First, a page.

Friends of FSH Research, based in Kirkland, WA. is thrilled to announce that a $6.3 million, 5-year National Institutes of Health (N.I.H.) grant for FSH research has been awarded to the Seattle-based research consortium headed by Dr. Stephen Tapscott. This is one of the largest grants ever to be awarded for Facioscapulohumeral Muscular Dystrophy research.
The grant from the Neurological Disorders and Stroke division of the N.I.H. will fund this 5-year research project entitled "The Pathogenesis of FSHD." This grant will support the work of several researchers, in various laboratories around the world. The overall project is under the administration of Dr. Tapscott at the Fred Hutchinson Research Center in Seattle, Washington.
The NIH project funding, which began on April 15, will support four different projects in the collaborating laboratories.
Project 1: The genetic and epigenetic basis for FSHD, Silvere van der Maarel, Leiden University Medical Center, Leiden, The Netherlands
Project 2: RNA regulation in FSHD, Stephen Tapscott, Fred Hutchinson Cancer Research Center, Seattle, WA
Project 3: The role of CTCF in chromatin and nuclear organization at the FSHD locus, Galina Filippova, Fred Hutchinson Cancer Research Center, Seattle, WA
Project 4: FSH patient derived IPS cells to study the developmental regulation of DUX4 transcription, Dan Miller, University of Washington, Seattle, WA
This collaborative project will work in partnership with Dr. Rabi Tawil at the University of Rochester & utilize the resources of the Wellstone Center there.
Dr. Stephen Tapscott and Dr. Dan Miller were the second research team to receive funding from Friends of FSH Research for their pilot study "FSHMD Related Defects in Human Myogenesis" in 2006. They have continued to receive annual financial support from Friends of FSH Research over the past 4 years. We are extremely grateful to them for their dedication and we are delighted to have helped them earn this grant.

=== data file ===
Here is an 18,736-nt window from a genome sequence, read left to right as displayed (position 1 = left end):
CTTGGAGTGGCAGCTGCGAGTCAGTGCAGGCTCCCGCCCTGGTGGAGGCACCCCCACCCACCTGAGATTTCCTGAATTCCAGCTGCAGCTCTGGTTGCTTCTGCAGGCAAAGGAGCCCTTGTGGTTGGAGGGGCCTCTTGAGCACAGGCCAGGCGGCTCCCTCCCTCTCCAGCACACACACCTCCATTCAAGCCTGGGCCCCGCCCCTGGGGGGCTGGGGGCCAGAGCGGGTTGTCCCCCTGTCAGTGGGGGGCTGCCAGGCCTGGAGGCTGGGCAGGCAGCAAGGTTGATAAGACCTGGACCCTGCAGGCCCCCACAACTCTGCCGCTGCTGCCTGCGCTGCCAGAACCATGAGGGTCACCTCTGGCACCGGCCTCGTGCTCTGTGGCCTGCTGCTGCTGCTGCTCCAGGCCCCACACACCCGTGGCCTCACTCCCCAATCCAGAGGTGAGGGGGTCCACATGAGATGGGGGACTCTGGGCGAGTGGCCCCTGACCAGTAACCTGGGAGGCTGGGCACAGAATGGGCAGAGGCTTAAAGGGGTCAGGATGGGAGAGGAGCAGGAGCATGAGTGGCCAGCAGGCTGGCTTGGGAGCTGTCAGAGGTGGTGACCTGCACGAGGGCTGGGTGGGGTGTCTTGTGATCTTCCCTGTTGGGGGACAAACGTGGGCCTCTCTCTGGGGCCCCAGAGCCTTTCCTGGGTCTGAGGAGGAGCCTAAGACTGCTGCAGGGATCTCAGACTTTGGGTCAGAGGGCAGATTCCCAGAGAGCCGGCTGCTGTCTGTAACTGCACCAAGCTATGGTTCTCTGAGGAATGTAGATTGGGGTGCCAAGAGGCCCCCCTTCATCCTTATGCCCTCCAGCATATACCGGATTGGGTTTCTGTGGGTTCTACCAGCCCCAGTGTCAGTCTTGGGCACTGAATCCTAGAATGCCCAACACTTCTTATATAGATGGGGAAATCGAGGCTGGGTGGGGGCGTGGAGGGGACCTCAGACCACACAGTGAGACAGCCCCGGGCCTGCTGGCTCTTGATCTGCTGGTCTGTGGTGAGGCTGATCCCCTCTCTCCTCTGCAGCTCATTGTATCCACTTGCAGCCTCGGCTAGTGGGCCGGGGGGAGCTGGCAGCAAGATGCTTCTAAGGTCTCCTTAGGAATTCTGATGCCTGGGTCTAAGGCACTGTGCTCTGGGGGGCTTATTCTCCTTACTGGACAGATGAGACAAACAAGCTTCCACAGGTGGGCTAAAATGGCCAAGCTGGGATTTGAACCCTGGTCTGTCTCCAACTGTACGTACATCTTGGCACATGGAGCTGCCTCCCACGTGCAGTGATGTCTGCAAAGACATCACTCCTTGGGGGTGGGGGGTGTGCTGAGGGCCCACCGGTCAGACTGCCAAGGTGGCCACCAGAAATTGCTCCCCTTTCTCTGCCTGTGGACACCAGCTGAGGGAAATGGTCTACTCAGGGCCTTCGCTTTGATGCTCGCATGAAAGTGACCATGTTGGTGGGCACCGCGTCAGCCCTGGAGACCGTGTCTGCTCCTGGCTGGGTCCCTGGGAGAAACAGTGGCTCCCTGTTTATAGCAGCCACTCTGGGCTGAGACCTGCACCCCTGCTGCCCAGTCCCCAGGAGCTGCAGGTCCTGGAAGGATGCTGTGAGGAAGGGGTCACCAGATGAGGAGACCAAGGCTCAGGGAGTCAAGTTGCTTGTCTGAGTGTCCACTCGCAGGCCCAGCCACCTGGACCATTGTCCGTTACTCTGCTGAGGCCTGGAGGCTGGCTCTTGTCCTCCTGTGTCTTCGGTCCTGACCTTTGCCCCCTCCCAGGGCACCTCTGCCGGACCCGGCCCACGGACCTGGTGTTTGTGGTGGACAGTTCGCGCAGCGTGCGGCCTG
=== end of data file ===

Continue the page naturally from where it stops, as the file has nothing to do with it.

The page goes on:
Facioscapulohumeral muscular dystrophy (FSHD) Is one of the most common adult muscular dystrophies. Deletion of a subset of subtelomeric macrosatellite repeats (D4Z4 repeats) causes most cases of FSHD and results in a dominantly inherited disease. Recent work from our groups have shown a decrease of repressive epigenetic markings on the deleted allele, increased binding of regulatory factors to the deleted allele, and a complex set of coding and non-coding RNAs generated from the D4Z4 repeats. These findings strongly support a broad hypothesis for the pathophysiology of FSHD: loss of epigenetic silencing in the D4Z4 repeat leads to increased expression of an RNA species that causes the disease, either through an RNA or protein mediated mechanism. Our research groups will address specific and complementary aims that together will both test the broad hypothesis and identify the specific mechanism(s) of FSHD, which is critical for future therapy development. The aims of Project 1 (Dr. van der Maarel) will identify the DNA sequences and epigenetic changes specific to 4qA161 that are necessary to confer FSHD pathology. The aims of Project 2 (Dr. Tapscott) will determine whether the D4Z4-generated coding and non-coding RNAs have a role in FSHD pathology and identify mechanisms of generally suppressing transcription from the D4Z4 repeat region. The aims of Project 3 (Dr. Filippova) will be to determine whether CTCF binding on the disease associated allele regulates regional chromatin structure, RNA transcription, or nuclear localization. The aims of Project 4 (Dr. Miller) will be to use FSHD-derived IPS cells to identify the transcriptional an epigenetic determinants of FSHD, and the regulatory regions in the D4Z4 region. Dr. Tawil (Core A) has established an FSHD Bioresources Core with uniformly collected and well-characterized biological samples from FSHD and control individuals. The aims of Core A will be to collect DNA from blood samples for genetic analysis, fibroblast and myoblasts from skin and muscle for biological studies, and muscle biopsies for histochemical and in situ biological analyses. The Administrative Core (Core B) will coordinate the administration of the grant, communications among the participants, and reporting responsibilities. Together, these studies combine genetic, epigenetic, transcriptional and developmental approaches to defining the molecular deficits that cause FSHD and will provide a new basis for developing therapies.
Funding provided by the National Institute of Neurological Disorders and Stroke division of the National Institutes of Health.